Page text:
It was the joints at the base, I can't really remember what exactly happened. I think the rod that was used as the pivot on the folding legs (which was welded into place) bent or something and the leg was stuck. I remember that it was something that was fixable, but I was too lazy and decided the stand didn't work well enough, nor did I have a real need for it.

Brazing is great, it's s much stronger. About 3 years ago in school I made a big bike out of 1 1/4 inch tubing, and there was going to be so much stress on some joins that MIG welding may not hold, so I had to learn to braze. It also looks great, because the colour difference, and it doesn't get bubbles like MIG welding can.

The engineering course I'm staring at Uni has a team that builds and races a car in a national competition which I'm going to try and sign up for this year. They fabricate just about everything themselves except some components and things that need to be made from CNC billet aluminium.

And I'm not that ugly b*stard on the bike either....

Biz
 

Attachments

drozzy

Senior Member
Shinx - search for 'droz's drum problems'

That details how i did it, mainly, clipping out the middle 6-8 strands of your snare wires. Same response, no buzz.
 

Deathmetalconga

Platinum Member
Well, I'm about as good at MIG welding as a blind amputee with Parkinsons ;)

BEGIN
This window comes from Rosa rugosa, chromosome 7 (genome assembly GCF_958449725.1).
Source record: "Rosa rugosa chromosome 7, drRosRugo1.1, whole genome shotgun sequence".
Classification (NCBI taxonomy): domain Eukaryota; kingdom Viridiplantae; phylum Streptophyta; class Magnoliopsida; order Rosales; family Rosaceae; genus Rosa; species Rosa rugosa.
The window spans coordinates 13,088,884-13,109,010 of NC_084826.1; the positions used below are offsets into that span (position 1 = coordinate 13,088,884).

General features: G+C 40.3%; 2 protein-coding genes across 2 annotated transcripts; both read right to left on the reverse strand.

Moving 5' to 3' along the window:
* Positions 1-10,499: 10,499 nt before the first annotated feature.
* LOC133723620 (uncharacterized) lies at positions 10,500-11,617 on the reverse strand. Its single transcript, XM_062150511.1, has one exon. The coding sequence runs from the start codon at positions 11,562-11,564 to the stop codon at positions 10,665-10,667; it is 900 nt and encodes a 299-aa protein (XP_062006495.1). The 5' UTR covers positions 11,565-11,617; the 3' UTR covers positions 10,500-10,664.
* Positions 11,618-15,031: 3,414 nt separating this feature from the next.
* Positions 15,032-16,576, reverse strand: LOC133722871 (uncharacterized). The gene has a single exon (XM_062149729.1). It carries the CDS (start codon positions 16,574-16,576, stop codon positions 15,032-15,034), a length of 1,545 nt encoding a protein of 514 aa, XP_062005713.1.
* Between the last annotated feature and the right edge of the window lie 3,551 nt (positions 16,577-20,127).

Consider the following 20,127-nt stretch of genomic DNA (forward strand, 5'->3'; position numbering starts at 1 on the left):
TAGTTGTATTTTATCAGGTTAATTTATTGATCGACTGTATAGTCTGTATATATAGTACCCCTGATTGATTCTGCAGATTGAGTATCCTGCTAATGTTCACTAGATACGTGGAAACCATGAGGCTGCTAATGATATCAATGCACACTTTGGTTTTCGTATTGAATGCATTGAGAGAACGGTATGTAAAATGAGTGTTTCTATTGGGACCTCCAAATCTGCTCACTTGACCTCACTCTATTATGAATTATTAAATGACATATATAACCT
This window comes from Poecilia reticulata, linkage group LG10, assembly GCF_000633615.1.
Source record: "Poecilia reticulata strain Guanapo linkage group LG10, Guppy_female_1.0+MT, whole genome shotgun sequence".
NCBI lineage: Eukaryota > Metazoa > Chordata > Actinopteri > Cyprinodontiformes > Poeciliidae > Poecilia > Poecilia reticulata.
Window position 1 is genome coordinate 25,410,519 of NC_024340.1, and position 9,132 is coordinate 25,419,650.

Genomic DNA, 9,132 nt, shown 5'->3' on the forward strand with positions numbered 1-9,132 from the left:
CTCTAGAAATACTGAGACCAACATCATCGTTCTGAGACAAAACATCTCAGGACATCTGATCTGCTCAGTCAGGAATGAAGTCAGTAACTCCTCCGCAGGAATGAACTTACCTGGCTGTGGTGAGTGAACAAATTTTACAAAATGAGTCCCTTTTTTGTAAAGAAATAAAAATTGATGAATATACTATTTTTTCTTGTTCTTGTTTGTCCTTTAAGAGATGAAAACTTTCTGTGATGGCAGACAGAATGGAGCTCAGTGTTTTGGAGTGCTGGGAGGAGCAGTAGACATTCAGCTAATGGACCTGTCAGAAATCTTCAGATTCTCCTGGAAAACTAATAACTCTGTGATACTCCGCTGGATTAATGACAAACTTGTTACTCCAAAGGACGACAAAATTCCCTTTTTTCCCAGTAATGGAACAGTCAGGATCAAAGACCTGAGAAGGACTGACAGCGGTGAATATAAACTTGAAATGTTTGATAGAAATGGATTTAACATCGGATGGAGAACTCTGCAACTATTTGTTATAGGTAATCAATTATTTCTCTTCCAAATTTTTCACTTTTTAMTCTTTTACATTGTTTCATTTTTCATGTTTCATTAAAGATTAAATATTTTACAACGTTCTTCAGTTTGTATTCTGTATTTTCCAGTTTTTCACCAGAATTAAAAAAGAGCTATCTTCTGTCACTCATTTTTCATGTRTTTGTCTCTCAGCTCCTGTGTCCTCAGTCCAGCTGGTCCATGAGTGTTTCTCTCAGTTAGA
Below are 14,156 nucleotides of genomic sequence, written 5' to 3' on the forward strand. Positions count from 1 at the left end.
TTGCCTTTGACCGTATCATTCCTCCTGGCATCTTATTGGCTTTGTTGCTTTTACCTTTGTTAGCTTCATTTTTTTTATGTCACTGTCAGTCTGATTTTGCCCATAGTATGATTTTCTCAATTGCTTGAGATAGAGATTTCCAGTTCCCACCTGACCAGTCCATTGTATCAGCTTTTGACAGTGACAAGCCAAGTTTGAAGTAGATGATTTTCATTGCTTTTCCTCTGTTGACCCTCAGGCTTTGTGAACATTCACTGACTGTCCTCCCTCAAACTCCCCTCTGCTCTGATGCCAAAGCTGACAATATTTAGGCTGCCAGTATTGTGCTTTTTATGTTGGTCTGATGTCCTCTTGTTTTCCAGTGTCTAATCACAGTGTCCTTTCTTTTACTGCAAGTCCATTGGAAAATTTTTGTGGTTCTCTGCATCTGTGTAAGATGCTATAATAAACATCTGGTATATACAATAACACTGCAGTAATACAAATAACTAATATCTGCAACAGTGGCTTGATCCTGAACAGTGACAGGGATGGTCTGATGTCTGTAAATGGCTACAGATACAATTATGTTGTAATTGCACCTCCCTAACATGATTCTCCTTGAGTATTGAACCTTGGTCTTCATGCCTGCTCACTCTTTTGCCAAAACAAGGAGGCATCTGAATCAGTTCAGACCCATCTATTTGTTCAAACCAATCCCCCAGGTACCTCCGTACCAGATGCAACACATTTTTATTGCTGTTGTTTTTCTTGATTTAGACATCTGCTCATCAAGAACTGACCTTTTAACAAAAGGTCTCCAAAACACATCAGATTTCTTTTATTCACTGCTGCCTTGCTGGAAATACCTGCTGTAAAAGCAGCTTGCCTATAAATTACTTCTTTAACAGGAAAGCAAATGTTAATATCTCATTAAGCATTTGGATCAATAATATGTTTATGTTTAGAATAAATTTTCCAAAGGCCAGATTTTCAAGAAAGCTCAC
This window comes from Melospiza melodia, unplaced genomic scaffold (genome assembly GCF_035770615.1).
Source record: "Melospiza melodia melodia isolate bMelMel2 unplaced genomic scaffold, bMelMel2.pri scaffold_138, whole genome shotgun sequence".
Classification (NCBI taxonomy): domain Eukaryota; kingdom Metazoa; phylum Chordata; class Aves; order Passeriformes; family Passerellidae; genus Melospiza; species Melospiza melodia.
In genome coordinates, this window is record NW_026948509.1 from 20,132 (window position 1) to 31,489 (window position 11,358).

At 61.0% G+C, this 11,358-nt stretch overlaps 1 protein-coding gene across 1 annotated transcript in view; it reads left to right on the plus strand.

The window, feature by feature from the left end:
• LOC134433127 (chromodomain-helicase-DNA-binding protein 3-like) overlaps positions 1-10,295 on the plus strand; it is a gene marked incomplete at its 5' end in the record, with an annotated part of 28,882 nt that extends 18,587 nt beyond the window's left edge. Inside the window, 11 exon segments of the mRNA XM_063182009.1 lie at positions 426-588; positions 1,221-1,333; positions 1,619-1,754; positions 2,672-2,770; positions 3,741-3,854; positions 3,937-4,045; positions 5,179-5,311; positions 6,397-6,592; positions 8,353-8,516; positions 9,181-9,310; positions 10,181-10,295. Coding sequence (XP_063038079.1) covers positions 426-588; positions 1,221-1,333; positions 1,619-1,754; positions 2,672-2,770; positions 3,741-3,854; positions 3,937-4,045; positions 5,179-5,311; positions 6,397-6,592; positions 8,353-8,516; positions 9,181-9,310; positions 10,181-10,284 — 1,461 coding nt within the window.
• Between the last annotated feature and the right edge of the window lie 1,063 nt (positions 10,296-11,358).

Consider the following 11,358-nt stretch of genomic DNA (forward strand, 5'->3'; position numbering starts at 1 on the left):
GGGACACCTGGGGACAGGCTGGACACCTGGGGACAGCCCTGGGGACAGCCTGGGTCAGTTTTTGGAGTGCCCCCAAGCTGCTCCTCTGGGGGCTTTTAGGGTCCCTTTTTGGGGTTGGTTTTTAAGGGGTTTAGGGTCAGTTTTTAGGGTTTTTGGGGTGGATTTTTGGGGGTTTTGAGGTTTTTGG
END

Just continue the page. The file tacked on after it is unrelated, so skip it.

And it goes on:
It was the joints at the base, I can't really remember what exactly happened. I think the rod that was used as the pivot on the folding legs (which was welded into place) bent or something and the leg was stuck. I remember that it was something that was fixable, but I was too lazy and decided the stand didn't work well enough, nor did I have a real need for it.

Brazing is great, it's s much stronger. About 3 years ago in school I made a big bike out of 1 1/4 inch tubing, and there was going to be so much stress on some joins that MIG welding may not hold, so I had to learn to braze. It also looks great, because the colour difference, and it doesn't get bubbles like MIG welding can.

The engineering course I'm staring at Uni has a team that builds and races a car in a national competition which I'm going to try and sign up for this year. They fabricate just about everything themselves except some components and things that need to be made from CNC billet aluminium.

And I'm not that ugly b*stard on the bike either....

Biz
Man, if you made your own bike frame with brazing, you have some serious skills. There are a few times when I would have preferred brazing, like for joining thin tubing that would be destroyed with welding, or joining two different metals. Brazing is excellent for all kinds of stuff.

I encourage you to share more of your drum hardware mods, or start getting busy with some - you obviously are at a high skill level and have access to some great tools.

www.terrasonus.com
 

Deathmetalconga

Platinum Member
I've primarily done the little things,

- 4 Spurs on 16" Inch Virgin Bass Drum (acts as a riser)
- Butt end of stick and metal rod, making a natural sounding cowbell beater
- Self made muffling rings
- Pre-muffled bass drum beater
- Sympathetic vibration resistant snare wires.

I do plan on having a go at some larger things eventually, but its the little things that count.
Sounds neat - how about some photos? I am always interested in seeing how other people do things.

www.terrasonus.com
 

drozzy

Senior Member
Pretty much everything is in the thread i mentioned before, my drum sounf problem solving thread, and the four spurs drum is in my baby gigkit thread.

Haven't got pics up fo the new cowbell beater, seeing if it works at a gig soon!